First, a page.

When you explore the music from your homeland, or more broadly from the Mediterranean area, is it a way for you to find your blues in its « original version »?
Of course. But to do this, you need to work authentically on your « local region », flee the simplistic music, just a bit jazzy, just commercial enough. I never liked « world music », that nice, tepid thing. When I work with Indians in Rajasthan, it’s to write new things. When I work on the bourrée repertoire, I do not want to make a simple carbon copy, or produce some solos on a traditional rhythm. No. Improvisation is not reserved to jazz, and it took me some time to really understand that.
Jazz still is and remains a very good gateway to discovering other music to be able to talk to and with them, in all their differences…
The jazz you speak of is above all a story of attitude. The possibility of that meeting taking place - it’s permitting yourself to let go of a certain number of things. Through the other, you put yourself in question. What’s the point of playing bob phrases on an Indian rhythm? It’s all about going further - music is about melody and rhythms, but it’s above all a spiritual quest. If you listen to Louis Armstrong, you feel that obvious link to Africa. And it’s so beautifully precise. It’s no surprise Miles loved him so.
The deep rooting in tradition is essential, and that was the case of the musicians who stayed in « Occitania » for instance…
That goes without saying, and you only need to go to the bals with viols, bagpipes and accordions to realize that. The bourrée, is transe, rotation, the divine, the spirituality. It’s not folklore! You can play on that, you can.
How was your new music formation perceived, welcomed?
One part of the traditional jazz audience couldn’t stand it, and some really enjoyed it. We didn’t play half-heartedly but with all we had and I think if you really listened to the music, you can hear we’re not on any sectarian positions: we could go on long improv trips, but also keep to the melody, to the swing. Germany loved us, but the audience there was more open. The more « traditional » part was also circumspect.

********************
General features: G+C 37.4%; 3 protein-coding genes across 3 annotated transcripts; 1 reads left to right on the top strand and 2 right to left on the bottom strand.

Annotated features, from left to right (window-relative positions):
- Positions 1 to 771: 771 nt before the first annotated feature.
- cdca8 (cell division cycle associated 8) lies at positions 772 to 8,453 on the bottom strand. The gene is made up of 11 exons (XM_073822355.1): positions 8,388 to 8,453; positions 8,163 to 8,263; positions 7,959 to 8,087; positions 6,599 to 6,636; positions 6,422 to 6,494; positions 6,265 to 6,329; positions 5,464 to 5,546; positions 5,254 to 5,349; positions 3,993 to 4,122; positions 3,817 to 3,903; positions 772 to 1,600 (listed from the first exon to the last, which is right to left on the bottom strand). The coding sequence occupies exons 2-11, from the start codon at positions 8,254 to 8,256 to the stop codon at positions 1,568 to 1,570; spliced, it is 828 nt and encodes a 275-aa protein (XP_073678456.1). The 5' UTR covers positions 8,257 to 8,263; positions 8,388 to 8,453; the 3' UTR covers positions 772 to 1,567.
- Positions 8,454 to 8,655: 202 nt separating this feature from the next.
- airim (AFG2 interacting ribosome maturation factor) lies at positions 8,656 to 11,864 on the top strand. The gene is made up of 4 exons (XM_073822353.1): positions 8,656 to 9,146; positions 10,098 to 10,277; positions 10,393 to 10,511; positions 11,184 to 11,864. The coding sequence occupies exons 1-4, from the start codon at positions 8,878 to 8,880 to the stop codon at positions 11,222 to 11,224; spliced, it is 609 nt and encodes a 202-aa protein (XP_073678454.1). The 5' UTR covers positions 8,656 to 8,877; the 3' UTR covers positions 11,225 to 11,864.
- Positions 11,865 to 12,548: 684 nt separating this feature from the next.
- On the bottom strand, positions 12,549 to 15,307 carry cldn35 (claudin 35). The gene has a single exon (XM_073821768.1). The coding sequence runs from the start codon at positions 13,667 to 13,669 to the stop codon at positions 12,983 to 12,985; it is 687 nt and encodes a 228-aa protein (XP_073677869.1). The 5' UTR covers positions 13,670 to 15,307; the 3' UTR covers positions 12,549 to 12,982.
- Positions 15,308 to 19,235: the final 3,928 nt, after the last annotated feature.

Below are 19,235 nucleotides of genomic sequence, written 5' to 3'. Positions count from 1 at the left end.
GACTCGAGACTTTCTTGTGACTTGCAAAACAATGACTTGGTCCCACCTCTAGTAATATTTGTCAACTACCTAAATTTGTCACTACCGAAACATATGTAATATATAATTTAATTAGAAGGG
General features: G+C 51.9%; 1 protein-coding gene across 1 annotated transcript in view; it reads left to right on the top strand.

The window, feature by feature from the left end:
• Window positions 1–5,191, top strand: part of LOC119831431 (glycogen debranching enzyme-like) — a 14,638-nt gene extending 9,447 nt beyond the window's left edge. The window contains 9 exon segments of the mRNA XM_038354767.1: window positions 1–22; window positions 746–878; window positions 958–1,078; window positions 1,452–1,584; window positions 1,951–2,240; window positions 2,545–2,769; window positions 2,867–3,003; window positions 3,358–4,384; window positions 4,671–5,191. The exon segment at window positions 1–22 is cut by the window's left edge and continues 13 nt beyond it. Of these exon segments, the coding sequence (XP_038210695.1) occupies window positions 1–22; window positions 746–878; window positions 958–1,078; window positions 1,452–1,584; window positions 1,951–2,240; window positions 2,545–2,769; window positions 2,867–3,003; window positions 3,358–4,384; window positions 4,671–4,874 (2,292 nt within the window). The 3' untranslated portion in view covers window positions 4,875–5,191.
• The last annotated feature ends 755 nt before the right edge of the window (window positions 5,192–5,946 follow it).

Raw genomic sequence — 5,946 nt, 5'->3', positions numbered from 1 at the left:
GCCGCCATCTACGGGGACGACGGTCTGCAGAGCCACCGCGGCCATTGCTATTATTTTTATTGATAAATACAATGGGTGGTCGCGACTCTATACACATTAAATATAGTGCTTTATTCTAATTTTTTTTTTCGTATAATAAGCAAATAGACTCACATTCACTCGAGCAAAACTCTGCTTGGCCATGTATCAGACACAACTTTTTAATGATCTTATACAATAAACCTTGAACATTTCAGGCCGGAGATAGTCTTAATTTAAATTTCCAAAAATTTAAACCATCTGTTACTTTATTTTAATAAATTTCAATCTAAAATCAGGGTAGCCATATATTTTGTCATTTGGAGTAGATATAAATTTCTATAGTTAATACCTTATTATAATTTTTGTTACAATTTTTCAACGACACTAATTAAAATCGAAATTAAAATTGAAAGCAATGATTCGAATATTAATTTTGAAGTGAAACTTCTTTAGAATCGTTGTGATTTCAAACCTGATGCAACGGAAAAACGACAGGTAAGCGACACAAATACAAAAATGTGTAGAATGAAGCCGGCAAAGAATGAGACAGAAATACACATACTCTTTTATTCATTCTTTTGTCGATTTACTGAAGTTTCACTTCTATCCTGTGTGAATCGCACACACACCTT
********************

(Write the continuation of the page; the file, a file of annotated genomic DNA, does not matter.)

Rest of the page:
Speaking of which, there’s this short theme, translated like « Magali tells you to go to hell »
A real snubbing of the folk-traditional way. Magali is a first name you find in many themes in Provence, and that person tells you to get lost. It was a reference to the quartette d’Ornette with Don.
Ornette clearly comes from blues. The best way to honour tradition is to modify it, right?
The danger in folk is to kill the spirit that lives in this music. In Bulgaria, I saw concerts, in the woods, in the middle of nowhere, with accordions, ocarina, naval flute, that sounded like amazing free jazz buffs.
Cossi Anatz meant « How are you? ». Who were you talking to with this one?
It’s from Aveyron, an occitan language so close to Latin. My father was the headmaster, spoke it perfectly and as soon as we arrived in our mountains, he would only speak that, with a very musical accent. Cossi Anatz was really the expression used when you arrived at somebody’s place, something I heard so many times when I was a kid. I though it sounded good, and it was a way to provoque the Parisian establishment. Not the creative and multiple Paris I love, but what’s left of the jacobine capital, that has developed a certain conceit towards the province, the Paris of domination.
Have you done any more records since?
No, we were « delirium-anarchists », we lived very marginally, we didn’t care about leaving any trace. This record, it’s Tusques that asked for it, we recorded it in a MJC, with a shitty sound and two microphones, in real time. One afternoon.
Forty years after, how do you explain the interest of young music fans, who weren't born when all that happened?
I have to admit I was very surprised by this request in the beginning. And then I listened to those tapes again : it’s true there’s a good deal of music there, at the bottom of that pan, something like energy, something wild, that you don’t find really, any more, currently. There is a feeling, and emotional charge that you can clearly hear. The fact that we work from the basic form of the quintet, but then subvert it, and that our first theme hails Coltrane, but at the same time, is half from Andalousia - all that was us playing jazz, but on our own terms.
Interview by Jacques Denis / Translation by Sonia Droulhiole / Photos Courtesy of Michel Marre (D.R)